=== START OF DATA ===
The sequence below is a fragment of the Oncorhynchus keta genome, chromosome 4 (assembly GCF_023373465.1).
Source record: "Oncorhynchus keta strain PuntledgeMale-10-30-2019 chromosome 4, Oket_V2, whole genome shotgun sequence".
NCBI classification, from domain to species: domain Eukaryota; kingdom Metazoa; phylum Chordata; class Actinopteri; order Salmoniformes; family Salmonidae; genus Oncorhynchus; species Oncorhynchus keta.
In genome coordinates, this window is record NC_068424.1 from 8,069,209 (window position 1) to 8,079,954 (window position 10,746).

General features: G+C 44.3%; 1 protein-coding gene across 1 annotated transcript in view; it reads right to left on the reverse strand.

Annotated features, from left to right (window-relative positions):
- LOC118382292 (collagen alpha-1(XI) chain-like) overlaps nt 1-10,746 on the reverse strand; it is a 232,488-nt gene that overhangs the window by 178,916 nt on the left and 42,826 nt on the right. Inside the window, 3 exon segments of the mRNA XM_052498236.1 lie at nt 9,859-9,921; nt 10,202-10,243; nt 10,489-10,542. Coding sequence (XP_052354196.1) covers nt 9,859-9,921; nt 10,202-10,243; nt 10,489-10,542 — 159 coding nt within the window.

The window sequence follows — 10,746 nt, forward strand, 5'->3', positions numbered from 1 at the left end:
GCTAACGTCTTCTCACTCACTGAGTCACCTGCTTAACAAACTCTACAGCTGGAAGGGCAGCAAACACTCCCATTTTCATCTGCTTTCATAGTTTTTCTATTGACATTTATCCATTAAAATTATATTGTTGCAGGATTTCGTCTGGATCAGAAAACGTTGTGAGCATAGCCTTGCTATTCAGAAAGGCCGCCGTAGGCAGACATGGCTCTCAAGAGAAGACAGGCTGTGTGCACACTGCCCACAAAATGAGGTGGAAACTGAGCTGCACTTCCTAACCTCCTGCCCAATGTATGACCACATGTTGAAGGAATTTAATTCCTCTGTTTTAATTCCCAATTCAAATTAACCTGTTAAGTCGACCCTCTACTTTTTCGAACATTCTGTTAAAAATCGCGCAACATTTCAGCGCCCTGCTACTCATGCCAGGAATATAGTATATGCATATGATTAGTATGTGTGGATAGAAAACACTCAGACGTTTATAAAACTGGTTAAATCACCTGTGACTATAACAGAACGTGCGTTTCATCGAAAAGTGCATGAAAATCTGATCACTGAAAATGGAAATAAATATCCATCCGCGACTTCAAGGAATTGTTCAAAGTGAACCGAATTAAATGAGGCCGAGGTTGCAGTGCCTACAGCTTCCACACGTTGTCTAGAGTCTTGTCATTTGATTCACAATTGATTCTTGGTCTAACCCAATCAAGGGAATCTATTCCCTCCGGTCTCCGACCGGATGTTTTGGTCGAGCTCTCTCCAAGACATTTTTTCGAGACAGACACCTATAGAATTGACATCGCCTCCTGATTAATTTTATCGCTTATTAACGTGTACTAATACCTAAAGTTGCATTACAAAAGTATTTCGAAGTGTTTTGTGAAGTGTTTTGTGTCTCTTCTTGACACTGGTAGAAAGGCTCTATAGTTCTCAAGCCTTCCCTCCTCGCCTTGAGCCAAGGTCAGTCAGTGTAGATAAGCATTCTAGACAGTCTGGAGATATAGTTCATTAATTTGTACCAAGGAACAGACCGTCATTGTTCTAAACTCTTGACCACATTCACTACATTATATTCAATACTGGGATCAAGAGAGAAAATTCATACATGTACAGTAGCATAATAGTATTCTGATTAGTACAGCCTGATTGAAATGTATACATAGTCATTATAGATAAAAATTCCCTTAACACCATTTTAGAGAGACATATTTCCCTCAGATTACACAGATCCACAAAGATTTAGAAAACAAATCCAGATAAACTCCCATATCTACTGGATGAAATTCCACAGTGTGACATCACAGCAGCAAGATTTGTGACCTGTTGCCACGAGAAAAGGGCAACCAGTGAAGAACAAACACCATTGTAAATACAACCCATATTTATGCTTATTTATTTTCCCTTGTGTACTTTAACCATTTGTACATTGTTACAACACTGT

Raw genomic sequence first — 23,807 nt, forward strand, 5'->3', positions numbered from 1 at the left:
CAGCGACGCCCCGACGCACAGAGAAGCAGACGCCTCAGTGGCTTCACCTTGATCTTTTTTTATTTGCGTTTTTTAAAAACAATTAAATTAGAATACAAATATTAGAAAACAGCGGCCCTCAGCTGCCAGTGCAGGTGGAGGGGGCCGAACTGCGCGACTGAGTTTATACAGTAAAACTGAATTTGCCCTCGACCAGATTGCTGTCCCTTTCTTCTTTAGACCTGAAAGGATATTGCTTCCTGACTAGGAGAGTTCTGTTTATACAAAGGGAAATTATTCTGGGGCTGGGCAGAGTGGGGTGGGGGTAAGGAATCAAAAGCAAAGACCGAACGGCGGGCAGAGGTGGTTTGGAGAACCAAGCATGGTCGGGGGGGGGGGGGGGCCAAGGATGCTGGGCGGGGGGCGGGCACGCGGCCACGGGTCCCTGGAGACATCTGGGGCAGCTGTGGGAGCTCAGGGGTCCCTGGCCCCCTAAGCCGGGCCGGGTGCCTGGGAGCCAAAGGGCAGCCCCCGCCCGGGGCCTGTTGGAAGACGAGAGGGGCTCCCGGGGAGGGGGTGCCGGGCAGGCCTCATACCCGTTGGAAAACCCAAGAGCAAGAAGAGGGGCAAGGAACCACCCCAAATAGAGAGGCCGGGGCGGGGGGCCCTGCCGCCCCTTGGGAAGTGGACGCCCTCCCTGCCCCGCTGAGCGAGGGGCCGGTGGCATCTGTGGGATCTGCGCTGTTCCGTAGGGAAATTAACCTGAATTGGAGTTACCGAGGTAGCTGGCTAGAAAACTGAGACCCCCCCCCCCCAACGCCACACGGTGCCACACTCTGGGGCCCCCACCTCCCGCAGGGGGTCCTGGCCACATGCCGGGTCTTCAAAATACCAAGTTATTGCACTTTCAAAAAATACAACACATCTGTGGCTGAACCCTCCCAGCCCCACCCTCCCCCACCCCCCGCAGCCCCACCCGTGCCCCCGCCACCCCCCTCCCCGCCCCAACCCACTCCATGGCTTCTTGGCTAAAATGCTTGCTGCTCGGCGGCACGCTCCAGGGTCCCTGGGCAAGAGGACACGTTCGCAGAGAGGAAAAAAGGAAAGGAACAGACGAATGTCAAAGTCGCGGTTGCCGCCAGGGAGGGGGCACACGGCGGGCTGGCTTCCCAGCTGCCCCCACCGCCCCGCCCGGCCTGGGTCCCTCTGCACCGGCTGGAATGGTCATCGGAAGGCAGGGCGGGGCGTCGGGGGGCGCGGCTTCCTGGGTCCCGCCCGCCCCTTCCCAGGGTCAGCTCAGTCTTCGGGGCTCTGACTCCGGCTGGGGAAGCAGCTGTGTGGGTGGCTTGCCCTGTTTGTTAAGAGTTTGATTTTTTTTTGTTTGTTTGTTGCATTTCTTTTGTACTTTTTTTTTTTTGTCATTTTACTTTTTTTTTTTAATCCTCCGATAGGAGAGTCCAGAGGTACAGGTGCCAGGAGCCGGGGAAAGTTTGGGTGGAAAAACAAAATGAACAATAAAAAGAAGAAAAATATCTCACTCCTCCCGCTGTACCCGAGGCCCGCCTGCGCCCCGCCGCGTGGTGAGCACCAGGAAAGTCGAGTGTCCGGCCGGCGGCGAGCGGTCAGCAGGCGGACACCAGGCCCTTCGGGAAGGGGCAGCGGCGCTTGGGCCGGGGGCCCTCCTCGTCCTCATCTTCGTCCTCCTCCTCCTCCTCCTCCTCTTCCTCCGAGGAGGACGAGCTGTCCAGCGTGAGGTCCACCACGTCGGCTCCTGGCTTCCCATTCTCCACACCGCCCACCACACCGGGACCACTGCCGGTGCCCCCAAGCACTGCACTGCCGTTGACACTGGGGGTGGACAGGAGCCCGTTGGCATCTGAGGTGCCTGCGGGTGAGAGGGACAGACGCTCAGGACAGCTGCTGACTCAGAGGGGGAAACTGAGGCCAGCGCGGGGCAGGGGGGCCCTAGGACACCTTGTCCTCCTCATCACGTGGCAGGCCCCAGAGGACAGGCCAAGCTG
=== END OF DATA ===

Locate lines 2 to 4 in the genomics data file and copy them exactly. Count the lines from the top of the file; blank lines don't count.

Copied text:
Source record: "Oncorhynchus keta strain PuntledgeMale-10-30-2019 chromosome 4, Oket_V2, whole genome shotgun sequence".
NCBI classification, from domain to species: domain Eukaryota; kingdom Metazoa; phylum Chordata; class Actinopteri; order Salmoniformes; family Salmonidae; genus Oncorhynchus; species Oncorhynchus keta.
In genome coordinates, this window is record NC_068424.1 from 8,069,209 (window position 1) to 8,079,954 (window position 10,746).